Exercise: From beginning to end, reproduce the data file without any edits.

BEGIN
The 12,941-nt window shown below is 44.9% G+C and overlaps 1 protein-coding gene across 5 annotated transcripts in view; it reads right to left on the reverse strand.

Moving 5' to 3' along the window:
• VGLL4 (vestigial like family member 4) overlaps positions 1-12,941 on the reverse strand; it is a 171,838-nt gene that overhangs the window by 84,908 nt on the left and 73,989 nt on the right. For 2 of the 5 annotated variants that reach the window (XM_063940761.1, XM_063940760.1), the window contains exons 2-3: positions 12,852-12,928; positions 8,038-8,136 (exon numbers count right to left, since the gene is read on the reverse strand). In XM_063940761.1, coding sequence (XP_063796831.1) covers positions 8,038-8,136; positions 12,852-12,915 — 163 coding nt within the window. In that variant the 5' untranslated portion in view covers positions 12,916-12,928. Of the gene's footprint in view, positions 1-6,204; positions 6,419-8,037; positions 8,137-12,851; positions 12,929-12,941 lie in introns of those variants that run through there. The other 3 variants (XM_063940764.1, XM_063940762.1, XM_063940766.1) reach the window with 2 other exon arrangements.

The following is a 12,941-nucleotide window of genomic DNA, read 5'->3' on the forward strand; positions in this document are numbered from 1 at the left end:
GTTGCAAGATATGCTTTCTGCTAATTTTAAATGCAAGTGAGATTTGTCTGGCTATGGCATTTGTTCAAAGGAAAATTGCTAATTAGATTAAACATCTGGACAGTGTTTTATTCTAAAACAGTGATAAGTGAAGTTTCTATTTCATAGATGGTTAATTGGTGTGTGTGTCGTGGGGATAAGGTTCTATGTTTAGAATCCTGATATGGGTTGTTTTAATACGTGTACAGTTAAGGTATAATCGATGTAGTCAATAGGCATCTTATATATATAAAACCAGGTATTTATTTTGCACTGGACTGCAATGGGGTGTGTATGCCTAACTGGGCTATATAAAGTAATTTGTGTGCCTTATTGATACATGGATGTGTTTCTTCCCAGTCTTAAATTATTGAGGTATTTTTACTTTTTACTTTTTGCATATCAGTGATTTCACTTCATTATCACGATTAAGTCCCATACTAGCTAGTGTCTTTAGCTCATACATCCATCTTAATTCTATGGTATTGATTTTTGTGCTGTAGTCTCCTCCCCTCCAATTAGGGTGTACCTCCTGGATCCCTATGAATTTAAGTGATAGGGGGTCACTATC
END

The 12,941-nt window shown below is 44.9% G+C and overlaps 1 protein-coding gene across 5 annotated transcripts in view; it reads right to left on the reverse strand.

Moving 5' to 3' along the window:
• VGLL4 (vestigial like family member 4) overlaps positions 1-12,941 on the reverse strand; it is a 171,838-nt gene that overhangs the window by 84,908 nt on the left and 73,989 nt on the right. For 2 of the 5 annotated variants that reach the window (XM_063940761.1, XM_063940760.1), the window contains exons 2-3: positions 12,852-12,928; positions 8,038-8,136 (exon numbers count right to left, since the gene is read on the reverse strand). In XM_063940761.1, coding sequence (XP_063796831.1) covers positions 8,038-8,136; positions 12,852-12,915 — 163 coding nt within the window. In that variant the 5' untranslated portion in view covers positions 12,916-12,928. Of the gene's footprint in view, positions 1-6,204; positions 6,419-8,037; positions 8,137-12,851; positions 12,929-12,941 lie in introns of those variants that run through there. The other 3 variants (XM_063940764.1, XM_063940762.1, XM_063940766.1) reach the window with 2 other exon arrangements.

The following is a 12,941-nucleotide window of genomic DNA, read 5'->3' on the forward strand; positions in this document are numbered from 1 at the left end:
GTTGCAAGATATGCTTTCTGCTAATTTTAAATGCAAGTGAGATTTGTCTGGCTATGGCATTTGTTCAAAGGAAAATTGCTAATTAGATTAAACATCTGGACAGTGTTTTATTCTAAAACAGTGATAAGTGAAGTTTCTATTTCATAGATGGTTAATTGGTGTGTGTGTCGTGGGGATAAGGTTCTATGTTTAGAATCCTGATATGGGTTGTTTTAATACGTGTACAGTTAAGGTATAATCGATGTAGTCAATAGGCATCTTATATATATAAAACCAGGTATTTATTTTGCACTGGACTGCAATGGGGTGTGTATGCCTAACTGGGCTATATAAAGTAATTTGTGTGCCTTATTGATACATGGATGTGTTTCTTCCCAGTCTTAAATTATTGAGGTATTTTTACTTTTTACTTTTTGCATATCAGTGATTTCACTTCATTATCACGATTAAGTCCCATACTAGCTAGTGTCTTTAGCTCATACATCCATCTTAATTCTATGGTATTGATTTTTGTGCTGTAGTCTCCTCCCCTCCAATTAGGGTGTACCTCCTGGATCCCTATGAATTTAAGTGATAGGGGGTCACTATC